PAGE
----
The Glades at Dusk, 3 Birds in Flight
- Alfred Hair was a member of the Florida Highwaymen, a group of self-taught artists who worked in Florida starting in the 1950s. The Highwaymen leveraged their entrepreneurial spirit to create an independent artistic tradition during the era of segregation. The group was made up of twenty-five men and one woman. Their art provided an alternative livelihood to the regional agricultural and factory work. Alfred Hair was mentored by the Fort Pierce, Fl. artist A.E. “Bean” Backus and was the only formally trained Highwaymen painter. Hair’s work encouraged other artists to take up painting.
- The group created a great quantity of work, often dozens of paintings per day, which would be sold inexpensively. The paintings depict Florida landscapes and are renowned for their vibrant colors and serene scenes. Like other Highwaymen, Hair sold his paintings door to door and out of his car along roadways. This practice led Jim Finch, a Sebring Florida gallery owner, to name the group the “Highwaymen” in a 1995 essay, prompting a renewed public interest. In 2004, they were inducted into the Florida Artists Hall of Fame.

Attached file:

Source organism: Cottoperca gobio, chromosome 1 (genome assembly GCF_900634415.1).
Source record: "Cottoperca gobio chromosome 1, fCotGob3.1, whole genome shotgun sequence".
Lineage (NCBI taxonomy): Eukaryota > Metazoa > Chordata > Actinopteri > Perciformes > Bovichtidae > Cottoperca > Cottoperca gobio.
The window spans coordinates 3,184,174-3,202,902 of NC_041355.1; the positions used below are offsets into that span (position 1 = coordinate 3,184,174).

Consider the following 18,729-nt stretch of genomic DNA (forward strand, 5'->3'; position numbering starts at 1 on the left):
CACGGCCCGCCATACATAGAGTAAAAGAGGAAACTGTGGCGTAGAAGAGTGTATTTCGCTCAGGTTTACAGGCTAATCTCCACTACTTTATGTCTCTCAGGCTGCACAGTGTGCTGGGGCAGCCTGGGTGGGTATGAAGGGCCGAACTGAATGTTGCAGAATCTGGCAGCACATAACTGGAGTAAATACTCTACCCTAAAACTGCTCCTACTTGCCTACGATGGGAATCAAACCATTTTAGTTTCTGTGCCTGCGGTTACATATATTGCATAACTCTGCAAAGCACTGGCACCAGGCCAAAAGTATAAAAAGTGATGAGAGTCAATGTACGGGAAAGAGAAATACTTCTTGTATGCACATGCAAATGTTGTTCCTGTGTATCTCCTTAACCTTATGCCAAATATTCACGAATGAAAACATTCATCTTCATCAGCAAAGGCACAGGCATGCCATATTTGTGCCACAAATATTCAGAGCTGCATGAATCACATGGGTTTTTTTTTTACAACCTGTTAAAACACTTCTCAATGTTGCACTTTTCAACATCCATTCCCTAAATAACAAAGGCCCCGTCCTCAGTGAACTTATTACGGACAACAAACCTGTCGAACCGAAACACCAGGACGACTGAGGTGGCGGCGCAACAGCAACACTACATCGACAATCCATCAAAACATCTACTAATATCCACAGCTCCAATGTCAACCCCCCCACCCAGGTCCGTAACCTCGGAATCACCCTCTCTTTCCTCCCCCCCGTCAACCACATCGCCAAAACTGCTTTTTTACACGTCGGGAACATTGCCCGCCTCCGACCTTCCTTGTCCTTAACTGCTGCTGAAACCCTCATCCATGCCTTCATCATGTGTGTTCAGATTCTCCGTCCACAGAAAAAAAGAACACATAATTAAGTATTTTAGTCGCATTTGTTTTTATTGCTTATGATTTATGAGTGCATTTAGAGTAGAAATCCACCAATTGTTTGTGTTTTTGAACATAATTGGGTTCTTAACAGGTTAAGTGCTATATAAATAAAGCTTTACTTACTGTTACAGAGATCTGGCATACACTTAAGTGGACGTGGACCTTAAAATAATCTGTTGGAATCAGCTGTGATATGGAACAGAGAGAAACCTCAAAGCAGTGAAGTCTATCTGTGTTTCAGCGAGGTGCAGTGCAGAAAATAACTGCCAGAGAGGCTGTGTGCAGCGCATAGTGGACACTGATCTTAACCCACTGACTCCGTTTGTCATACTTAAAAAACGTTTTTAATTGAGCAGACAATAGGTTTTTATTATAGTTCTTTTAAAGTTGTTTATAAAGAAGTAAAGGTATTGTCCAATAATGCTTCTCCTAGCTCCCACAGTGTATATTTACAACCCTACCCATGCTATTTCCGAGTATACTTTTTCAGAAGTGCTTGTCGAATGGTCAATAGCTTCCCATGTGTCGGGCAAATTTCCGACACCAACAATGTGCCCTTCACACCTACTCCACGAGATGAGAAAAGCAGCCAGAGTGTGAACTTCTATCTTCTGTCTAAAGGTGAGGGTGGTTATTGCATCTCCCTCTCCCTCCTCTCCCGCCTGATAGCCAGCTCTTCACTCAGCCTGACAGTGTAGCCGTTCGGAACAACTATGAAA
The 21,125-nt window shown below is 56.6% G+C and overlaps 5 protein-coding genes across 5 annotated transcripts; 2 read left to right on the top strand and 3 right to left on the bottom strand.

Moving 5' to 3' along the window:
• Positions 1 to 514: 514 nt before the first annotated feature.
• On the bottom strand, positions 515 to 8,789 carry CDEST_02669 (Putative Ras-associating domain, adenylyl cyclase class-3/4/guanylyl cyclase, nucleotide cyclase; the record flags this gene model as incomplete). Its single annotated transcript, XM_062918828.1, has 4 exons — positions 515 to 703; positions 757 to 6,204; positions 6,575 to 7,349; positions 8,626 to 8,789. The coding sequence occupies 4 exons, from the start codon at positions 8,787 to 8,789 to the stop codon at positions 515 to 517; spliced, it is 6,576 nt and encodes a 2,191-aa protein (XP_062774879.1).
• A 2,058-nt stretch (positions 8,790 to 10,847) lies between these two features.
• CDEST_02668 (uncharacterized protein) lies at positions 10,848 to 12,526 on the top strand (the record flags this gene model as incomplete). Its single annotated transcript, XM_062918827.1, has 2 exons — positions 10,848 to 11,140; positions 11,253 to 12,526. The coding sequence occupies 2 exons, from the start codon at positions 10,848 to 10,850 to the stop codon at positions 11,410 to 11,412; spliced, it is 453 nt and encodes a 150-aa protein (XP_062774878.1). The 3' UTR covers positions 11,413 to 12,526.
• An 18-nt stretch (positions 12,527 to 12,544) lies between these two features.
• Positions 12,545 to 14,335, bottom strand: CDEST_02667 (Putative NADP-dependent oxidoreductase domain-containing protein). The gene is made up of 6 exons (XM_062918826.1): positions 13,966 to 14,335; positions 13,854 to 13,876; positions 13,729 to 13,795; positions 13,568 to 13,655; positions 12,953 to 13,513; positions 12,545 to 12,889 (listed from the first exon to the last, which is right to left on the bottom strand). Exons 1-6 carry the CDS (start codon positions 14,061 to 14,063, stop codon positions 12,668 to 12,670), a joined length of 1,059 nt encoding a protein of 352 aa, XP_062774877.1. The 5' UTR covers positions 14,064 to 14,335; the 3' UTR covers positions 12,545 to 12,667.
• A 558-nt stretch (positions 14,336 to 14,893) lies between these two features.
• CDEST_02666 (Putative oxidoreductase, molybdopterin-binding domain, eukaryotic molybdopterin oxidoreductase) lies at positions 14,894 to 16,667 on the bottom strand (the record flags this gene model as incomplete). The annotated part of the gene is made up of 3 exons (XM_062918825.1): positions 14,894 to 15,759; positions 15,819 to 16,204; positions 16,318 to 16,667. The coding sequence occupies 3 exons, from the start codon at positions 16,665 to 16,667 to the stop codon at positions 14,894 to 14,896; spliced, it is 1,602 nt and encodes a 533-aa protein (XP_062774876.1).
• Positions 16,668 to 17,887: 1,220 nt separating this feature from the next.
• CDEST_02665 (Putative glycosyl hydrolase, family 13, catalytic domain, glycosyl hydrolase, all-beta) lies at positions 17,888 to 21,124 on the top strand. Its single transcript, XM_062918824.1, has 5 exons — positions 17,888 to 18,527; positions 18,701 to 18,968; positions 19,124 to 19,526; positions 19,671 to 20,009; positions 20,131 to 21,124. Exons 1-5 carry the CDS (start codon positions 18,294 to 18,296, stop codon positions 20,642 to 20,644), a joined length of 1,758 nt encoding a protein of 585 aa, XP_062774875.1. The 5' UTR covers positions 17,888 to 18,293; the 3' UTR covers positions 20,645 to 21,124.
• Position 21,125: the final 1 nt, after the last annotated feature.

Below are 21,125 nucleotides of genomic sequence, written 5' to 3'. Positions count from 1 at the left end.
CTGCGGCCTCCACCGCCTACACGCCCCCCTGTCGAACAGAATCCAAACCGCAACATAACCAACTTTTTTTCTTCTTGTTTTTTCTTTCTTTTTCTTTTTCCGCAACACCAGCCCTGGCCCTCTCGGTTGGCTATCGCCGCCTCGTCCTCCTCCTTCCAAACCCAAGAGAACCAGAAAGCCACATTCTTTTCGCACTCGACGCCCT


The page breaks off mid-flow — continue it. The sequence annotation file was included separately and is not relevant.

- Fort Pierce and the Florida Humanities Council. “The Highwaymen Trail.” 2012. https://thehighwaymentrail.com/bibliography/.
- Oil painting of Florida glades and seagulls. The painting (a) has a river or small lake with green grasses on each bank. The far bank has three groves of trees. The grove on the left has two (2) tall palm trees. Three (3) seagulls are flying around the central grove. The trees on the right side of the paining are the largest. This grove has a small figure of a person on the edge. There is a leafless tree in the distance with three (3) white birds resting on the barren branches. There are thin clouds over the blue sky, partially obscuring the hazy sun. The work is signed faintly on the bottom right.
- The wooden frame (b) is made from repurposed construction materials. The front of the frame is covered by pinkish-white paint. The board is secured to the frame with small nails. A metal wire anchored with a screw eye on each side is strung across the upper back. There are small chips out of the frame. The frame is nailed together at the corners.
- Data Source
- National Museum of African American History and Culture
- Attributed to
- Alfred Hair, American, 1941 - 1970
- ca. 1969
- Credit Line
- Collection of the Smithsonian National Museum of African American History and Culture, Gift of Robert and Flory Kahn in memory of Wolf and Tybe Kahn
- oil paint on fiberboard
- H x W x D (framed): 26 3/4 × 38 3/4 × 2 in. (67.9 × 98.4 × 5.1 cm)
- oil paintings